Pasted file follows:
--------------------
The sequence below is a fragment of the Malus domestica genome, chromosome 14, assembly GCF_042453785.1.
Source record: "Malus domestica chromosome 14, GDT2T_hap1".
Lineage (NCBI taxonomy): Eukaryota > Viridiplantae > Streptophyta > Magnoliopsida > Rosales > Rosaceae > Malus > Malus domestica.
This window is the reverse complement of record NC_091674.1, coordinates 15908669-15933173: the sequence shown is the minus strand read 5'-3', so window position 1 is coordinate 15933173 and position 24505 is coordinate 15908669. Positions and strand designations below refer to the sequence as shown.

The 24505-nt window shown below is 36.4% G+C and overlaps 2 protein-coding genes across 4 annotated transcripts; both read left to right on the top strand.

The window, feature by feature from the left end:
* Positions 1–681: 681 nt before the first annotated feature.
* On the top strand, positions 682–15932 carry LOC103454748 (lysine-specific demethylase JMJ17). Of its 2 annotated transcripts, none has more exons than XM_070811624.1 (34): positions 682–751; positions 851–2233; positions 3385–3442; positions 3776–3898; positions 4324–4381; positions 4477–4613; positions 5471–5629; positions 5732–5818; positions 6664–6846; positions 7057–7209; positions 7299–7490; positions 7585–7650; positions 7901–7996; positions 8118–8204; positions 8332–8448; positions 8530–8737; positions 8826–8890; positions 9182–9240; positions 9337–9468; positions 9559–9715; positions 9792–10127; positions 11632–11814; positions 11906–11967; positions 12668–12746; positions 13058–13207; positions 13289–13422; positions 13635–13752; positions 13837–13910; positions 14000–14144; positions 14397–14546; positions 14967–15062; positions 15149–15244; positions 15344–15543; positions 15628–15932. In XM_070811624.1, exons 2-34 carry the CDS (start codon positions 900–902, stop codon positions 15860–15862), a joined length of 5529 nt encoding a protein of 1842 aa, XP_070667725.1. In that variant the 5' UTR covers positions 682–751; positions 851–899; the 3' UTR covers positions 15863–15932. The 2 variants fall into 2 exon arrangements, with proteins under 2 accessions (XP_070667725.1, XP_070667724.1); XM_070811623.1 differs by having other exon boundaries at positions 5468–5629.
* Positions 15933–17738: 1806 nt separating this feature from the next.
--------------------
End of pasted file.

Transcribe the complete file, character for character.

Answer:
The sequence below is a fragment of the Malus domestica genome, chromosome 14, assembly GCF_042453785.1.
Source record: "Malus domestica chromosome 14, GDT2T_hap1".
Lineage (NCBI taxonomy): Eukaryota > Viridiplantae > Streptophyta > Magnoliopsida > Rosales > Rosaceae > Malus > Malus domestica.
This window is the reverse complement of record NC_091674.1, coordinates 15908669-15933173: the sequence shown is the minus strand read 5'-3', so window position 1 is coordinate 15933173 and position 24505 is coordinate 15908669. Positions and strand designations below refer to the sequence as shown.

The 24505-nt window shown below is 36.4% G+C and overlaps 2 protein-coding genes across 4 annotated transcripts; both read left to right on the top strand.

The window, feature by feature from the left end:
* Positions 1–681: 681 nt before the first annotated feature.
* On the top strand, positions 682–15932 carry LOC103454748 (lysine-specific demethylase JMJ17). Of its 2 annotated transcripts, none has more exons than XM_070811624.1 (34): positions 682–751; positions 851–2233; positions 3385–3442; positions 3776–3898; positions 4324–4381; positions 4477–4613; positions 5471–5629; positions 5732–5818; positions 6664–6846; positions 7057–7209; positions 7299–7490; positions 7585–7650; positions 7901–7996; positions 8118–8204; positions 8332–8448; positions 8530–8737; positions 8826–8890; positions 9182–9240; positions 9337–9468; positions 9559–9715; positions 9792–10127; positions 11632–11814; positions 11906–11967; positions 12668–12746; positions 13058–13207; positions 13289–13422; positions 13635–13752; positions 13837–13910; positions 14000–14144; positions 14397–14546; positions 14967–15062; positions 15149–15244; positions 15344–15543; positions 15628–15932. In XM_070811624.1, exons 2-34 carry the CDS (start codon positions 900–902, stop codon positions 15860–15862), a joined length of 5529 nt encoding a protein of 1842 aa, XP_070667725.1. In that variant the 5' UTR covers positions 682–751; positions 851–899; the 3' UTR covers positions 15863–15932. The 2 variants fall into 2 exon arrangements, with proteins under 2 accessions (XP_070667725.1, XP_070667724.1); XM_070811623.1 differs by having other exon boundaries at positions 5468–5629.
* Positions 15933–17738: 1806 nt separating this feature from the next.